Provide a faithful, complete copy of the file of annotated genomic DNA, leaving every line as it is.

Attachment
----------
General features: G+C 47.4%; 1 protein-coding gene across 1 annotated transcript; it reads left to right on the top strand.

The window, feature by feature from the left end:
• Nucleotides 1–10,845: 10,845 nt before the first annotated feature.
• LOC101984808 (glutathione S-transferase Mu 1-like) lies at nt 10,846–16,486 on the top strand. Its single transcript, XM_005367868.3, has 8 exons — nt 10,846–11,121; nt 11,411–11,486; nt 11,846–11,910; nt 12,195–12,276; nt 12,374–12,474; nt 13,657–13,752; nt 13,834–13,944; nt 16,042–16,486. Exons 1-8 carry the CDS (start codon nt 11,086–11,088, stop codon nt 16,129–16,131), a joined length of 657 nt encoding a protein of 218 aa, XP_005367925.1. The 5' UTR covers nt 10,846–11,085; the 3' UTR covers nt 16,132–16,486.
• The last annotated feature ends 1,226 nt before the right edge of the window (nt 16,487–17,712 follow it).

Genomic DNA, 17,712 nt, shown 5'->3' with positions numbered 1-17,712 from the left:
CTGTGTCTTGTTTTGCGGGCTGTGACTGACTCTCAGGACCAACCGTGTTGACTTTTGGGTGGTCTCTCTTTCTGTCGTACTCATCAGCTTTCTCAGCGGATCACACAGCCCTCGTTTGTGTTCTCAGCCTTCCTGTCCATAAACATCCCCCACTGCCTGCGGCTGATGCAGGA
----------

General features: G+C 47.4%; 1 protein-coding gene across 1 annotated transcript; it reads left to right on the top strand.

The window, feature by feature from the left end:
• Nucleotides 1–10,845: 10,845 nt before the first annotated feature.
• LOC101984808 (glutathione S-transferase Mu 1-like) lies at nt 10,846–16,486 on the top strand. Its single transcript, XM_005367868.3, has 8 exons — nt 10,846–11,121; nt 11,411–11,486; nt 11,846–11,910; nt 12,195–12,276; nt 12,374–12,474; nt 13,657–13,752; nt 13,834–13,944; nt 16,042–16,486. Exons 1-8 carry the CDS (start codon nt 11,086–11,088, stop codon nt 16,129–16,131), a joined length of 657 nt encoding a protein of 218 aa, XP_005367925.1. The 5' UTR covers nt 10,846–11,085; the 3' UTR covers nt 16,132–16,486.
• The last annotated feature ends 1,226 nt before the right edge of the window (nt 16,487–17,712 follow it).

Genomic DNA, 17,712 nt, shown 5'->3' with positions numbered 1-17,712 from the left:
CTGTGTCTTGTTTTGCGGGCTGTGACTGACTCTCAGGACCAACCGTGTTGACTTTTGGGTGGTCTCTCTTTCTGTCGTACTCATCAGCTTTCTCAGCGGATCACACAGCCCTCGTTTGTGTTCTCAGCCTTCCTGTCCATAAACATCCCCCACTGCCTGCGGCTGATGCAGGA